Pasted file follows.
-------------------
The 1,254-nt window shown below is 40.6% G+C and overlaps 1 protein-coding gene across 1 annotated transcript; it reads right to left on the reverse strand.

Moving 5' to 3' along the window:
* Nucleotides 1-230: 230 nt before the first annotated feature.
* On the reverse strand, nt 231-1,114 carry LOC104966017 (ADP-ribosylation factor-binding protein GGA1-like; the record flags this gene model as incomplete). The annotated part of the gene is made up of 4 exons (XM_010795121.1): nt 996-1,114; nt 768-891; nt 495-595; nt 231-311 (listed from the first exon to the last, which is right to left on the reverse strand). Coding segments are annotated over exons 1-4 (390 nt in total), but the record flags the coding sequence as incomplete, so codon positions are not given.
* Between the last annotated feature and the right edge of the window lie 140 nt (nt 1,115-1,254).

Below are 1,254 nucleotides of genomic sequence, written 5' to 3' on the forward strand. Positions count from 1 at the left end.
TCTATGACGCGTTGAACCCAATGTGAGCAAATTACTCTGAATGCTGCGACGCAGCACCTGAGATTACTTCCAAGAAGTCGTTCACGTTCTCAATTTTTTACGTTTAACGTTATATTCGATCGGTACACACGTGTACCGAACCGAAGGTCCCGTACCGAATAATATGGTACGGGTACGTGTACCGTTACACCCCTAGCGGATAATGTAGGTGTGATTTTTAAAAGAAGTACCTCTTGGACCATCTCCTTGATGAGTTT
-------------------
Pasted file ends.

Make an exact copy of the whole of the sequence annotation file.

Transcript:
The 1,254-nt window shown below is 40.6% G+C and overlaps 1 protein-coding gene across 1 annotated transcript; it reads right to left on the reverse strand.

Moving 5' to 3' along the window:
* Nucleotides 1-230: 230 nt before the first annotated feature.
* On the reverse strand, nt 231-1,114 carry LOC104966017 (ADP-ribosylation factor-binding protein GGA1-like; the record flags this gene model as incomplete). The annotated part of the gene is made up of 4 exons (XM_010795121.1): nt 996-1,114; nt 768-891; nt 495-595; nt 231-311 (listed from the first exon to the last, which is right to left on the reverse strand). Coding segments are annotated over exons 1-4 (390 nt in total), but the record flags the coding sequence as incomplete, so codon positions are not given.
* Between the last annotated feature and the right edge of the window lie 140 nt (nt 1,115-1,254).

Below are 1,254 nucleotides of genomic sequence, written 5' to 3' on the forward strand. Positions count from 1 at the left end.
TCTATGACGCGTTGAACCCAATGTGAGCAAATTACTCTGAATGCTGCGACGCAGCACCTGAGATTACTTCCAAGAAGTCGTTCACGTTCTCAATTTTTTACGTTTAACGTTATATTCGATCGGTACACACGTGTACCGAACCGAAGGTCCCGTACCGAATAATATGGTACGGGTACGTGTACCGTTACACCCCTAGCGGATAATGTAGGTGTGATTTTTAAAAGAAGTACCTCTTGGACCATCTCCTTGATGAGTTT